SALEM, Ore. (AP) — Oregon’s Hammond Ranches could be competing with several other applicants for access to federal grazing allotments that it lost in a court ruling last year.

The company submitted one of four applications to the U.S. Bureau of Land Management to use the 41 square miles (106 square kilometers), where the Hammond family has traditionally grazed cattle near its home base in Diamond, Oregon, the Capital Press reported.

However, Hammond Ranches may still reactivate an administrative appeal against the BLM by May 12 that would suspend the competition for the grazing allotments, at least until the legal challenge is resolved.

Steven Hammond, the company’s co-owner, said he hasn’t yet decided whether to continue that administrative process.

The BLM said it’s not making information publicly available about who has applied for grazing access.

Steven Hammond and his father, Dwight, were convicted of arson and imprisoned for mandatory five-year terms but were released in 2018 after President Donald Trump pardoned them.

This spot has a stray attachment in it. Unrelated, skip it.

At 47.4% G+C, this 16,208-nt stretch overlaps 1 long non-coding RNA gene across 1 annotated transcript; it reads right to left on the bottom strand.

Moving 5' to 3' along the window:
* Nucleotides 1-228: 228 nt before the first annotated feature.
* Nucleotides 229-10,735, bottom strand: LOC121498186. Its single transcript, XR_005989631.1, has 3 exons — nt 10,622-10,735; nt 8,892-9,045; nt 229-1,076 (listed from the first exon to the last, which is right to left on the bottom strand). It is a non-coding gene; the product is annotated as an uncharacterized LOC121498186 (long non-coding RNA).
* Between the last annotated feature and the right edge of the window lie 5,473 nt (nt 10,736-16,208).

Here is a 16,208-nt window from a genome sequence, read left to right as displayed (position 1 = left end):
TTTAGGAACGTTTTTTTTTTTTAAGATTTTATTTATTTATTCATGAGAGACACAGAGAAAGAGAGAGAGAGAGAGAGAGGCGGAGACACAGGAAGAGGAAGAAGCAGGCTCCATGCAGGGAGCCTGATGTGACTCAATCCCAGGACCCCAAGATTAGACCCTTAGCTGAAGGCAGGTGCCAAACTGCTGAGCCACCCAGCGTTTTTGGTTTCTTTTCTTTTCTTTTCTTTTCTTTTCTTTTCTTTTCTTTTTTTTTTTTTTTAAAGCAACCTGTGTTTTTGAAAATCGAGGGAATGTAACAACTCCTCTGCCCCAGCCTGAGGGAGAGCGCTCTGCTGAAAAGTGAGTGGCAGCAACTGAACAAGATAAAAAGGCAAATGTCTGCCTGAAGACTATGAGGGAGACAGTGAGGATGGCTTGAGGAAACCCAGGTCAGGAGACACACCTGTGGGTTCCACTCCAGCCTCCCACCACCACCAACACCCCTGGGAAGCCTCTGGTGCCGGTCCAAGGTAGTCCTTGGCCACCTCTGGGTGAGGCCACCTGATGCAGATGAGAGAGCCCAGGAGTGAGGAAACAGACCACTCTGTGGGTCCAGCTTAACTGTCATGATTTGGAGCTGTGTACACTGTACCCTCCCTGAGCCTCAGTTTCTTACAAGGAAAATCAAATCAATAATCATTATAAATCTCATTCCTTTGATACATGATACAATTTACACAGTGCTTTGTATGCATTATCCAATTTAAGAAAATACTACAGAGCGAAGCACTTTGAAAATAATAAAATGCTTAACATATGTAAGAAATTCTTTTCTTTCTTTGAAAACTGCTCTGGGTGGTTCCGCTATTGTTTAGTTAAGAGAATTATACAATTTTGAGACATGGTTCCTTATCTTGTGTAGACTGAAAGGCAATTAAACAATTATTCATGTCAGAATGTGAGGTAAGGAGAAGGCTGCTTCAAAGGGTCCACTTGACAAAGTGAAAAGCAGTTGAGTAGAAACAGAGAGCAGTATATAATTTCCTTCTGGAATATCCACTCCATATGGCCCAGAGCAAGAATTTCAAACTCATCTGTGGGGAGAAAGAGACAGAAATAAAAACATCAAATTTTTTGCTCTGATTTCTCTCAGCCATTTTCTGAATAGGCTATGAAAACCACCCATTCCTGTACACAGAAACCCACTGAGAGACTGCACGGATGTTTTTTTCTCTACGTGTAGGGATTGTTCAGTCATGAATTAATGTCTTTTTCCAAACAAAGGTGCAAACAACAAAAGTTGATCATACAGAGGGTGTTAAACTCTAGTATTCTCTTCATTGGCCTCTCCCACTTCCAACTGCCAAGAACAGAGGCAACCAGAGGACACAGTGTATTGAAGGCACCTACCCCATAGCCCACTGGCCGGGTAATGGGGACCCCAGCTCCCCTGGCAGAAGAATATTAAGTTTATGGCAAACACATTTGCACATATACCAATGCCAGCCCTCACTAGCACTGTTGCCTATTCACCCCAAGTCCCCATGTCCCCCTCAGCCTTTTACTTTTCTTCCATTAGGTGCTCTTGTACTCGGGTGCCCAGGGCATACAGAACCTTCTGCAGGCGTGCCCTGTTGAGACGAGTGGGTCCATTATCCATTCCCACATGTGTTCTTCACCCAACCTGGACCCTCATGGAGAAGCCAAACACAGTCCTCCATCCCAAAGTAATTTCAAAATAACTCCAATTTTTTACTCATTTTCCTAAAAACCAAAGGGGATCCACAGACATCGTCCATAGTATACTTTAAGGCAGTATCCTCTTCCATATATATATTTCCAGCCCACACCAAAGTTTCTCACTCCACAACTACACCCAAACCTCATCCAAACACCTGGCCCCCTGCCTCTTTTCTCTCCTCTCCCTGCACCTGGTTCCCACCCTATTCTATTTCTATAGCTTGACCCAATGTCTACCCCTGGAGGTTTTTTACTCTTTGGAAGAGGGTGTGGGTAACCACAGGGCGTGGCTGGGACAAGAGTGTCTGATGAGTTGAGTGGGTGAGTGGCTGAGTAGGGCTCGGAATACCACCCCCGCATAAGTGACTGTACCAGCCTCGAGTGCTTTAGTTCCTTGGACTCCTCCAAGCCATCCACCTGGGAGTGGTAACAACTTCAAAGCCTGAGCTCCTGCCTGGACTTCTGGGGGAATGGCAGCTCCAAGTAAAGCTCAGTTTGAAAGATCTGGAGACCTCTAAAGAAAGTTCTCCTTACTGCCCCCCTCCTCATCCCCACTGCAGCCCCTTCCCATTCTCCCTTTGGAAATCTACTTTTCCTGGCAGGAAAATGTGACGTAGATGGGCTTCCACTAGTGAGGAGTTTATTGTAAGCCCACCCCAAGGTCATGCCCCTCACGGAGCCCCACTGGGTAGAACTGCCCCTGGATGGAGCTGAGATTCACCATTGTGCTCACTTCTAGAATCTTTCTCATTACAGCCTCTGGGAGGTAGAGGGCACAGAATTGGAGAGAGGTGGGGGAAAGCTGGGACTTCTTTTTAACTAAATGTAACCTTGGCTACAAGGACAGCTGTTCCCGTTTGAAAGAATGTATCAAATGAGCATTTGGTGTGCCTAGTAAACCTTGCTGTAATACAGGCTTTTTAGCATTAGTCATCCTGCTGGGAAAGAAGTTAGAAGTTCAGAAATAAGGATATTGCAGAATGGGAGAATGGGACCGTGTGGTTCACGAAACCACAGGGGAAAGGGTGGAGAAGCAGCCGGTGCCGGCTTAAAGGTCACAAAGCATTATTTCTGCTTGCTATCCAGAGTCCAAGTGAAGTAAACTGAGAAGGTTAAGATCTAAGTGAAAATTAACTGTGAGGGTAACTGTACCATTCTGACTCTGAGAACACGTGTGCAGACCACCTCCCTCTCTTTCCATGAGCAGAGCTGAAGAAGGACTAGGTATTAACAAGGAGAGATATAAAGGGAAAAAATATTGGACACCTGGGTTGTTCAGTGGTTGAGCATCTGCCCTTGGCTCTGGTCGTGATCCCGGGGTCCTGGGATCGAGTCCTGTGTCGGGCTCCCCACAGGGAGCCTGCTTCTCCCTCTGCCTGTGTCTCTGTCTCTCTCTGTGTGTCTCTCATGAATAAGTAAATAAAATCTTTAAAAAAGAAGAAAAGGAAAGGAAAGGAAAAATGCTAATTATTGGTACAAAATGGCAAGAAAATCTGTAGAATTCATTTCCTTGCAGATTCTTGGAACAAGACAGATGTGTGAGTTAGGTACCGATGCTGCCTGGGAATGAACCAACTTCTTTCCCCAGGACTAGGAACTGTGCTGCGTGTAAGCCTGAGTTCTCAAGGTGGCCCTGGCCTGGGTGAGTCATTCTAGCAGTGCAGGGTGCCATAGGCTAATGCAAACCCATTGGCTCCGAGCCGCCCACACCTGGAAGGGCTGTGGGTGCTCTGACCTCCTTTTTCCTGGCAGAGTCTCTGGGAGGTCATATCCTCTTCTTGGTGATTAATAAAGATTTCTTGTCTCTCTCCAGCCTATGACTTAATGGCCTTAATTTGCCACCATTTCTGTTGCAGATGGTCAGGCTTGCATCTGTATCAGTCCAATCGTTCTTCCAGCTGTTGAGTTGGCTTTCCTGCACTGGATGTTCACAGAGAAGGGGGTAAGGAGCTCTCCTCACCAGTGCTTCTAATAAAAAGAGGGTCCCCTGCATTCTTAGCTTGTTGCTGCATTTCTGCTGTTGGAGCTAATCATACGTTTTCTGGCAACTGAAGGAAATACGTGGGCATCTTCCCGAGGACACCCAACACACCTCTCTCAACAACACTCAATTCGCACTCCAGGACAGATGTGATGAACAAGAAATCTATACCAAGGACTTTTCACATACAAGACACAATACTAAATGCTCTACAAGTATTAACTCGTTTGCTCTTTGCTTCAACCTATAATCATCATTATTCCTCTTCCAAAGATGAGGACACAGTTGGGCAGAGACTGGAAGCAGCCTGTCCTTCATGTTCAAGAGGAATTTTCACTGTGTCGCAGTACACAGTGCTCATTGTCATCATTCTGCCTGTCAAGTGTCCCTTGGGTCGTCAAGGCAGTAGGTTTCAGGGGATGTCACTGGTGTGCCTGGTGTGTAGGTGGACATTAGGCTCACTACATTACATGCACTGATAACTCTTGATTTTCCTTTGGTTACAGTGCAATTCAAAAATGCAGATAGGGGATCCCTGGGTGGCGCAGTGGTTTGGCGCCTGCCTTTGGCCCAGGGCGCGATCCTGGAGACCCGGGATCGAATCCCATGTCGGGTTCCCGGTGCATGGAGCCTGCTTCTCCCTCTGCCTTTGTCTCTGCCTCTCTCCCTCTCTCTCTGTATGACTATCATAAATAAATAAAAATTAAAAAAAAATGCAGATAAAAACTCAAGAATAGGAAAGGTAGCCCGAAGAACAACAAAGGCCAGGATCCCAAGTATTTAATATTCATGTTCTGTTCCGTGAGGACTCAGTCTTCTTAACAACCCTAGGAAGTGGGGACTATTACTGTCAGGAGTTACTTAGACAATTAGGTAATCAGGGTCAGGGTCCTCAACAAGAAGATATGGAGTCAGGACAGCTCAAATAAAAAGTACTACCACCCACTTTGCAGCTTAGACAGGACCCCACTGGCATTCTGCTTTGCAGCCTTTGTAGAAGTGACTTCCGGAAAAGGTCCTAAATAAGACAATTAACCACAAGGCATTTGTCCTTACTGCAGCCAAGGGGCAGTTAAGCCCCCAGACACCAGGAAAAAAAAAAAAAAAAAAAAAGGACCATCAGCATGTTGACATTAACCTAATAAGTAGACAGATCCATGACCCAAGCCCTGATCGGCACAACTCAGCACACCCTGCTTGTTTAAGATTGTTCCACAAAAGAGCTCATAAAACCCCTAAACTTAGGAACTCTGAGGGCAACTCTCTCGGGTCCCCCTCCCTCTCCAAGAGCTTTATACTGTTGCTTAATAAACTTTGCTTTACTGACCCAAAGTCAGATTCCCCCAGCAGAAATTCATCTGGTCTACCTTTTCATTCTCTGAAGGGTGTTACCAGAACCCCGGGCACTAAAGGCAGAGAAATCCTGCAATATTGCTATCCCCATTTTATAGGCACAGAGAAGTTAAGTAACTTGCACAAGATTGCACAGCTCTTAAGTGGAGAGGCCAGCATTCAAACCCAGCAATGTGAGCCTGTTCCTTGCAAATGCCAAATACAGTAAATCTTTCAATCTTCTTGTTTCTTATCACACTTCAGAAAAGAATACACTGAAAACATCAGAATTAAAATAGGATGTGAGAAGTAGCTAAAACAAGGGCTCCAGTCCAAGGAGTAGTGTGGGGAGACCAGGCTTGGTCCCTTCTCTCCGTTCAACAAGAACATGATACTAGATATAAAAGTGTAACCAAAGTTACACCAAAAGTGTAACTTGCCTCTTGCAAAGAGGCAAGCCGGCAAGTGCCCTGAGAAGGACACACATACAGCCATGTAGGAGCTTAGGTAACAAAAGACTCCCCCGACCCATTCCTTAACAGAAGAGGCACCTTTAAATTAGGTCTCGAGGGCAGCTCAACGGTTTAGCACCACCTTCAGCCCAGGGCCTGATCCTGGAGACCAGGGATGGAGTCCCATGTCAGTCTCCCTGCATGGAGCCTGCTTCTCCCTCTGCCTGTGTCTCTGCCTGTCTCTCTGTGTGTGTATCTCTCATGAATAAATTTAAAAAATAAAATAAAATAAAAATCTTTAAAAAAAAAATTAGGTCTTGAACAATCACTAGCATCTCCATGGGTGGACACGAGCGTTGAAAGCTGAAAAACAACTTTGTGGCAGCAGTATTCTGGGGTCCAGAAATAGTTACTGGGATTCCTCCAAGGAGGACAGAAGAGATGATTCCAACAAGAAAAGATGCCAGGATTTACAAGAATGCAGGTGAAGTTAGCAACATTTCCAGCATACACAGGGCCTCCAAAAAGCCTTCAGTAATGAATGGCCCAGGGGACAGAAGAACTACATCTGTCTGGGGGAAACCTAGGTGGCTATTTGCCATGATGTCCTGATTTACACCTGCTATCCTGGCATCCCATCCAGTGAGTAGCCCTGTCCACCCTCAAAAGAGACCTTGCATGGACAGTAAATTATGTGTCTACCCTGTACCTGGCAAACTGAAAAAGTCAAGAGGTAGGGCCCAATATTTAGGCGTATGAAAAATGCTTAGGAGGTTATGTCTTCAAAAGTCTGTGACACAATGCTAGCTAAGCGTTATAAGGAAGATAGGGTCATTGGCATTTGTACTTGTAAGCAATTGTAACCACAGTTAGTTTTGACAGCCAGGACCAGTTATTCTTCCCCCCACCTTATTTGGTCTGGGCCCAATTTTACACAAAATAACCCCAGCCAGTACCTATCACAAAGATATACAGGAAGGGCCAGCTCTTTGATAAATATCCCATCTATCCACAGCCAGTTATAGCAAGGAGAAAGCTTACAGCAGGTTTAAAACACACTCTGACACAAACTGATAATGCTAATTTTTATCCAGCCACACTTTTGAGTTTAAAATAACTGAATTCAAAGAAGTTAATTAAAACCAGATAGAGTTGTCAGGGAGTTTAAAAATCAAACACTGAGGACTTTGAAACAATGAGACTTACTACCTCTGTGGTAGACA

The grazing permit that had been taken away from the Hammonds after their arson convictions was restored by the BLM in early 2019, but that decision was challenged by environmentalists and overturned by a federal judge in December.

Last month, the agency announced it would accept applications for access to the grazing allotments because this would bring about the “most expeditious resolution” to the matter.

The Oregon Cattlemen’s Association would have preferred if nobody else competed for the allotments and Jerome Rosa, its executive director, said he was surprised that three other applications had been turned in.